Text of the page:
Leonardo DiCaprio’s career is an interesting one to study. He started out in television series’ and low budget films and suddenly escalated into a heartthrob of massive proportions in the nineties with Romeo and Juliet (1996) and Titanic (1997). DiCaprio avoided being pigeonholed as a typical Hollywood heartthrob doing typical Hollywood action and romance films and seemed to pick his roles carefully, becoming Martin Scorsese’s muse and starring in credible, interesting films. He has successfully evolved into one of the most exciting actors around today. Some of his most interesting work can be found in the period before Romeo and Juliet and This Boy’s Life sees DiCaprio in his first leading role and demonstrates his tremendous talent. It also sees him share the screen with Scorsese’s previous muse Robert De Niro and anybody who can hold their own against such a screen presence deserves respect in my opinion.
The film opens with beautiful sweeping shots of Monument Valley showing some of America’s most breath taking scenery and we hear the song Let’s Get Away From It All by Frank Sinatra. Immediately it is clear as we see a lady and a teenage boy singing along to the music in a car that these two characters are escaping. We quickly learn that what they are escaping from is Caroline’s (Ellen Barkin) ex-boyfriend and our narrator is her son Toby (Leonardo DiCaprio). The film states it is based on a true story, the story of Tobias Wolff, who is now a writer and literature professor. Toby was not always on the path to success though and it is his memoirs of growing up with an abusive step-father that this film is based on.
The year is 1957 and the two are driving from Florida to Utah after Toby’s mother was beaten up by her boyfriend. They are determined to start afresh and change their luck making money by finding Uranium in Salt Lake City but things don’t go to plan and in order to escape another boyfriend they move on to Seattle. Here Caroline meets Dwight (Robert De Niro), a well-dressed gentleman who lights ladies cigarettes, has manners and successfully charms Caroline and her friends. Caroline and Dwight begin courting and as Toby begins to have problems at school his mother sends him to live with Dwight in small town Concrete so his has some form of a father figure and role model. This soon becomes a permanent thing as Caroline and Dwight decide to get married, but Dwight is not as nice as he first seems and the mother and son’s fresh start begins to look less rosy.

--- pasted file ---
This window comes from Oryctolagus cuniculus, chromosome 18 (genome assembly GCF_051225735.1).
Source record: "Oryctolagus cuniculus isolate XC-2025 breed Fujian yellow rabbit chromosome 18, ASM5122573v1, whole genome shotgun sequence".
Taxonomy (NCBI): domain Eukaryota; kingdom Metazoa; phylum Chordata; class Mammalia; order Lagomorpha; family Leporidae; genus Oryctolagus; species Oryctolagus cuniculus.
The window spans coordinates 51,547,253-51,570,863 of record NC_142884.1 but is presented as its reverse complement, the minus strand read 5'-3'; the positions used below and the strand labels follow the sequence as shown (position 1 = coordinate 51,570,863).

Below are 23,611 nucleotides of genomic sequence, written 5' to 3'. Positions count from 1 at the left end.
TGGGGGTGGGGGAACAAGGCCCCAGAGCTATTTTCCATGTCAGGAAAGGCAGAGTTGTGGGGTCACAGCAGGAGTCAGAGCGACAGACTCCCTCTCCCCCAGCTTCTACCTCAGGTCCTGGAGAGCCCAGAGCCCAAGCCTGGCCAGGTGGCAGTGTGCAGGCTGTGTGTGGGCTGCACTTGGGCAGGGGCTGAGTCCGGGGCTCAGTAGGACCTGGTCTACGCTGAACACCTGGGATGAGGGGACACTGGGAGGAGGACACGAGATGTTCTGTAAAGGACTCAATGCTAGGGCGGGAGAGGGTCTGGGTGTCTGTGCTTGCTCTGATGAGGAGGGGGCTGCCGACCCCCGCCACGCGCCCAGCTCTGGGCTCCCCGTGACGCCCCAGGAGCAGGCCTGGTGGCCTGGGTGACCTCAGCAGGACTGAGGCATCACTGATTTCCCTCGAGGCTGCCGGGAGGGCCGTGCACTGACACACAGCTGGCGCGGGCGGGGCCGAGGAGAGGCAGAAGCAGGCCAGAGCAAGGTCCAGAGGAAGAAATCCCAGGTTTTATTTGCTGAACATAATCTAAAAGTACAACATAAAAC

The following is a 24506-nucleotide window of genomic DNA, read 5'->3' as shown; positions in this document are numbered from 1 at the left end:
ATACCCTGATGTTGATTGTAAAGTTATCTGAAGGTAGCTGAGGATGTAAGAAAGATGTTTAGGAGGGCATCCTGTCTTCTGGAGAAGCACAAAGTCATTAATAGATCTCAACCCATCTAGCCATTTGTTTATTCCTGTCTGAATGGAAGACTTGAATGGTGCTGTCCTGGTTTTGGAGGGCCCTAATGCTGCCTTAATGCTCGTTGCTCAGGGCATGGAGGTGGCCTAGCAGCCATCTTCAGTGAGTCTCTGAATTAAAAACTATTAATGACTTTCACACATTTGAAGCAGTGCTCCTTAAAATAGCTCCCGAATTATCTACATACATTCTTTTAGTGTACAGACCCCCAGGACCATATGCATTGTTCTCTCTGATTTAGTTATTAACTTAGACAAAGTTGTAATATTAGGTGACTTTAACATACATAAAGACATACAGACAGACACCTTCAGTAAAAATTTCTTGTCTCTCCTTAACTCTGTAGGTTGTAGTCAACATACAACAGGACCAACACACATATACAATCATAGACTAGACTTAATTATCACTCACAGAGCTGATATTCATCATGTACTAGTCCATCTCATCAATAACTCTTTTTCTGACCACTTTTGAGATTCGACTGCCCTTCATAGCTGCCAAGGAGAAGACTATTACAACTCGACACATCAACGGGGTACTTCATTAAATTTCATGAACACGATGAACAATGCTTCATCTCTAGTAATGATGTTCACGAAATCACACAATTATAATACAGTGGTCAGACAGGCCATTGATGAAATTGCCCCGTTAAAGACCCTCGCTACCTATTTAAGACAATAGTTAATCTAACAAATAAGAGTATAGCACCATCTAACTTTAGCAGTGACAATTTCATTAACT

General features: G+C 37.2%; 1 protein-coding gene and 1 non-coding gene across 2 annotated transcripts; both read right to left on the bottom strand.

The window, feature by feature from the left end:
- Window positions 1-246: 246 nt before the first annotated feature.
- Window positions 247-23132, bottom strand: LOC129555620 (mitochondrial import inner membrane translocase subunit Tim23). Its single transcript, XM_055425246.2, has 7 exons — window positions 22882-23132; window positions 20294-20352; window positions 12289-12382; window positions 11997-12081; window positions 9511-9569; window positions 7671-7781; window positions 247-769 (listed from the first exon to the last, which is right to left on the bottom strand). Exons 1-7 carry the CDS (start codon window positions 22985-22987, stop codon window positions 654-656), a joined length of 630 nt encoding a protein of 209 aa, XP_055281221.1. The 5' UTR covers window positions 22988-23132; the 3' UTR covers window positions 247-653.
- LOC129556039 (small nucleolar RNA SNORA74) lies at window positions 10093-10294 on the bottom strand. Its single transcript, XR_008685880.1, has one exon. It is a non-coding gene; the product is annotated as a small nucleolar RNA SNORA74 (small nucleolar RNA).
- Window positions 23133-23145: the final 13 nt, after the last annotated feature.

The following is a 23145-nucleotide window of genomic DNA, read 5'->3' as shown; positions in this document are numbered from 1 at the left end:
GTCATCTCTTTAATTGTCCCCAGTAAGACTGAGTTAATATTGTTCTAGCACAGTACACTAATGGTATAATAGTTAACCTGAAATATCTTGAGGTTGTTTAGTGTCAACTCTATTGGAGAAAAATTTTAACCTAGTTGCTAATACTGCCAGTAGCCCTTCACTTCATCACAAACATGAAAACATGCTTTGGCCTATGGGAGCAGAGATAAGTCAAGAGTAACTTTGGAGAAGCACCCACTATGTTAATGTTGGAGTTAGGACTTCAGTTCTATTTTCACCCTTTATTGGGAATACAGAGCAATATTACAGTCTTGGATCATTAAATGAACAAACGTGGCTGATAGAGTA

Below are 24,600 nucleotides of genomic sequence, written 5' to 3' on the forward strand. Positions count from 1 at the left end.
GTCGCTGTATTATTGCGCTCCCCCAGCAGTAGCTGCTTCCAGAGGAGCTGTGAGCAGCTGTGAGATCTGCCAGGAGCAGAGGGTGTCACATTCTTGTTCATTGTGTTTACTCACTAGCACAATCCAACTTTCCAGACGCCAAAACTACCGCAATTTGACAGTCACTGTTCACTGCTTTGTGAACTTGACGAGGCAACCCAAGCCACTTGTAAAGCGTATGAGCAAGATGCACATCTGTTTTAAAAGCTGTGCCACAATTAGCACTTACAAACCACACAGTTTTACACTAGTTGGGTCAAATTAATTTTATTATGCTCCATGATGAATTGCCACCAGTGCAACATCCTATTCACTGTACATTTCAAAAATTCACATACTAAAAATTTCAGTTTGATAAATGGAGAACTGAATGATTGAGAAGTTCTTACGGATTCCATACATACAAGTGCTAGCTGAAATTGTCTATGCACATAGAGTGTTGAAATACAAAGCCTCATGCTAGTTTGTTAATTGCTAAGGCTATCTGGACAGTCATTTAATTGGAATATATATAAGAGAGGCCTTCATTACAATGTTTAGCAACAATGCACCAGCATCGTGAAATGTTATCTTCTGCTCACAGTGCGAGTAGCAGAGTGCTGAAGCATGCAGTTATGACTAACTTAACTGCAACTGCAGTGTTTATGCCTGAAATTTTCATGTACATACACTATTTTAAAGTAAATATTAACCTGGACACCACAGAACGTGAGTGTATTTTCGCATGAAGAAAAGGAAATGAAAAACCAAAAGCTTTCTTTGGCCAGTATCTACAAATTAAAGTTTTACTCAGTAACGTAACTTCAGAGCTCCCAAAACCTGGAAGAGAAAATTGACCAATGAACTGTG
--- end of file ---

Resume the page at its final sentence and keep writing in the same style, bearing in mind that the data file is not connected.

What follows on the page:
Originally I saw this film quite a few years ago and so when watching it again I was surprised at how few scenes there are of Dwight actually being physically abusive, it is much more verbal and subtle. De Niro is on top form as the angry controlling Dwight who is clearly unhappy with what he has accomplished in life and doesn’t want anyone else around him to be successful. The shooting competition scene where Caroline is victorious over him and every other man is particularly revealing of his character and the saxophone scene is hilarious. We see subtle glimpses of the man Dwight really is and De Niro is perfect at depicting a man who is good but not great at hiding his rage.
But This Boy’s Life is much more about Toby and his struggles with never being settled and growing up with a single parent. DiCaprio’s performance is incredible; he successfully portrays the vulnerability of a teenager with the determination and bravado of a young man. Ellen Barkin is also great as the single mother who really wants the best for her son. The performances are outstanding and the story is one that will draw you in and make you want to know what happens. The production design is thoughtfully constructed depicting the 50s era but not in an overly showy way and the use of music is effective at portraying the different stages of Toby’s adolescent life. Overall this is a hard hitting film with not quite as much punch as you would expect but a great tale of a young man changing his life for the better.
This Boy’s Life is out on DVD on 10th October 2011
Director: Michael Caton-Jones
Stars: Robert De Niro, Ellen Barkin, Leonardo DiCaprio
Runtime: 115 mins